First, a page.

Even the expensive analytical queries saw 50–100% latency reduction. For instance, if we consider Q5 and Q6 in the large scale, their latency came down from about 50 seconds to about 30 seconds—a 60% relative latency reduction. These queries analyzing terabytes of time series data now complete up to 20 seconds faster, allowing you to obtain faster real-time and historical insights.
In this post, we presented the query latency improvements resulting from the several optimizations we made to Timestream over the past year, analyzing and learning from the diverse set of workloads our customers run on Timestream. We improved our adaptive auto scaling, partitioning, indexing, and resource allocation algorithms, which resulted in up to three times faster query latency across different workloads. These improvements were seamlessly rolled out to our customers over the past year with no effort on their end. You continue to get the same serverless scaling to derive real-time insights—the queries run up to three times faster at the same cost to you.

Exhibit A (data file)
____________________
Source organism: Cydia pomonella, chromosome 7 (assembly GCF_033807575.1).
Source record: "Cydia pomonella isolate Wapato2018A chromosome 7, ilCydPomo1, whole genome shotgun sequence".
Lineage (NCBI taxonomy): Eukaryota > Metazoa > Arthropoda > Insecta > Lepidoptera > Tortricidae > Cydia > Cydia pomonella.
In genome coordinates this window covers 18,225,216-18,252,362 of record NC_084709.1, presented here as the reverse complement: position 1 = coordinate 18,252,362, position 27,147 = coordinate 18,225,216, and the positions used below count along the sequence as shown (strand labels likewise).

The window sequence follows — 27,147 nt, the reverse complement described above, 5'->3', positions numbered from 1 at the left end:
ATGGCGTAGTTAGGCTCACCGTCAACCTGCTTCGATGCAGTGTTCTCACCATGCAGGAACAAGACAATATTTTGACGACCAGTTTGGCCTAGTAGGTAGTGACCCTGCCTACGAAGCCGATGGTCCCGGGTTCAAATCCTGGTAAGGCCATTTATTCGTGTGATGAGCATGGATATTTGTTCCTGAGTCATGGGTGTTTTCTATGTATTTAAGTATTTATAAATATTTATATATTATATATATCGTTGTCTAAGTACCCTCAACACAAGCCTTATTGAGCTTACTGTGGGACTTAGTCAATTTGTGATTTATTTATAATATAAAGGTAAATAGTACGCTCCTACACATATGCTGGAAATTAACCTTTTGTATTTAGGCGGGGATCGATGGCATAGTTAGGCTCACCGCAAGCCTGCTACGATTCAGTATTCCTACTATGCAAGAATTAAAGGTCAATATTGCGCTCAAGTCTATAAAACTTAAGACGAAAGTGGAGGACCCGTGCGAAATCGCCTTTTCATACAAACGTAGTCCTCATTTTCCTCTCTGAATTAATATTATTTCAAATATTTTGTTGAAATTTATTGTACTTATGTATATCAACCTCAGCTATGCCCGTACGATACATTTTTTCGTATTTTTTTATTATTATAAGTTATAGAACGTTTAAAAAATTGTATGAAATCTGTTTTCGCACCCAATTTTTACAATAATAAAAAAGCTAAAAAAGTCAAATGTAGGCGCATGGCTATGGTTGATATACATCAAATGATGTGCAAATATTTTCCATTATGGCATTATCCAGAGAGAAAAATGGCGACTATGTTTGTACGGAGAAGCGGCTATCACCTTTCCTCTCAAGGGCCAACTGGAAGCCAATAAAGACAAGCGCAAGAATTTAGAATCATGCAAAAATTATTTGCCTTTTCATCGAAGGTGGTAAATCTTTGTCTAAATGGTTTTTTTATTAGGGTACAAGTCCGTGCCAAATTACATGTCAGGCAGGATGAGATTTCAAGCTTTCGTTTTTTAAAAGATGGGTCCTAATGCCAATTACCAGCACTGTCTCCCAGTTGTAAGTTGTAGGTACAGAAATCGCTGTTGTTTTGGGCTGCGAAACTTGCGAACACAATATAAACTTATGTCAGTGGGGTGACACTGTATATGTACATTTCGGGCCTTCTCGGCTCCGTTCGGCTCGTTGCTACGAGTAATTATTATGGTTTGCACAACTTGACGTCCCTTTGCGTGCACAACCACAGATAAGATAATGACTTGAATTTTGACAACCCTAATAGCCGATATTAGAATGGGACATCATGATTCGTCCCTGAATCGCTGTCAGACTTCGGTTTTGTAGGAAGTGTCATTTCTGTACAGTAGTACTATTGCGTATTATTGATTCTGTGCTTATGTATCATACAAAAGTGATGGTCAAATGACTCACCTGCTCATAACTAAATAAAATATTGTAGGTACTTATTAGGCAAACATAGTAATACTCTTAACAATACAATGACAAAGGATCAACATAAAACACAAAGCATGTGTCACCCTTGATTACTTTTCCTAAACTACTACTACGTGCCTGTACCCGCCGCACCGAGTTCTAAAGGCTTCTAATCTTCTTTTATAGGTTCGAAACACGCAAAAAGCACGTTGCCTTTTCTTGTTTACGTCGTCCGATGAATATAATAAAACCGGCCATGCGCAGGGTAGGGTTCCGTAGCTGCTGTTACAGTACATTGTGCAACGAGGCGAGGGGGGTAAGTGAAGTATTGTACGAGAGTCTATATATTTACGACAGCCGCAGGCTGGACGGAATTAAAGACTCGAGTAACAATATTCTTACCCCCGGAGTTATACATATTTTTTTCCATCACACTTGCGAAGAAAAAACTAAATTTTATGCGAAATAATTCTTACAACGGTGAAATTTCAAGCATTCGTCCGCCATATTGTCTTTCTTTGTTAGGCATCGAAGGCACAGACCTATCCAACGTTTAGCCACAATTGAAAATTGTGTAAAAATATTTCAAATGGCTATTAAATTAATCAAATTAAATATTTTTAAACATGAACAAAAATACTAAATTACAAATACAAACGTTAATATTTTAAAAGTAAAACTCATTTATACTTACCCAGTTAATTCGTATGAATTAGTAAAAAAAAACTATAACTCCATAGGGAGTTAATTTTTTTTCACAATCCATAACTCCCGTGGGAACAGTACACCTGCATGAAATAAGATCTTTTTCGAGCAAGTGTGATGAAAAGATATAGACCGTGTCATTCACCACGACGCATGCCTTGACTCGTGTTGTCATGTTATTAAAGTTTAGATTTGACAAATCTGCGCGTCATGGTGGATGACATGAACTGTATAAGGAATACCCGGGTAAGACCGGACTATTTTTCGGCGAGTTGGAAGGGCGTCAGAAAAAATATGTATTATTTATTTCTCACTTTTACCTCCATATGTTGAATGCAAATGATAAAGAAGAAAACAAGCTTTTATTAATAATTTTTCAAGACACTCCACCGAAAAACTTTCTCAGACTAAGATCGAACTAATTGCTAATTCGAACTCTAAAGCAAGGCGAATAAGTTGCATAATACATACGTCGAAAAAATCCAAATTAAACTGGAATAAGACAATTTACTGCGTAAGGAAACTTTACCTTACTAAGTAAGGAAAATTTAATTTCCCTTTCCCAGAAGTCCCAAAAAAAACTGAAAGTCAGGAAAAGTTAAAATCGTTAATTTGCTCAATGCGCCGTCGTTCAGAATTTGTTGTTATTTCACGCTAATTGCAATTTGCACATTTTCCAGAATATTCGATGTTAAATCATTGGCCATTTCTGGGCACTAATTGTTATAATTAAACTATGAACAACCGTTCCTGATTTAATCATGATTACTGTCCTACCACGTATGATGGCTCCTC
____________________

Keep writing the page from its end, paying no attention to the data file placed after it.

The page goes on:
To facilitate reproducing these performance numbers, we use the same open-sourced data and workload generator as our previous post. The workload is configurable to adapt to your own scale requirements to your use case. Follow these best practices guide to get started with optimizing the scale and performance of your workload.
About the Authors
Sudipto Das is a Principal Engineer in AWS working on Amazon Timestream. He is an engineering and research leader known for his work on scalable database management systems for cloud platforms. https://sudiptodas.github.io/
Christian Damianidis is a Software Engineer at Amazon Timestream. He has 10 years of experience building database storage engines and cloud database services.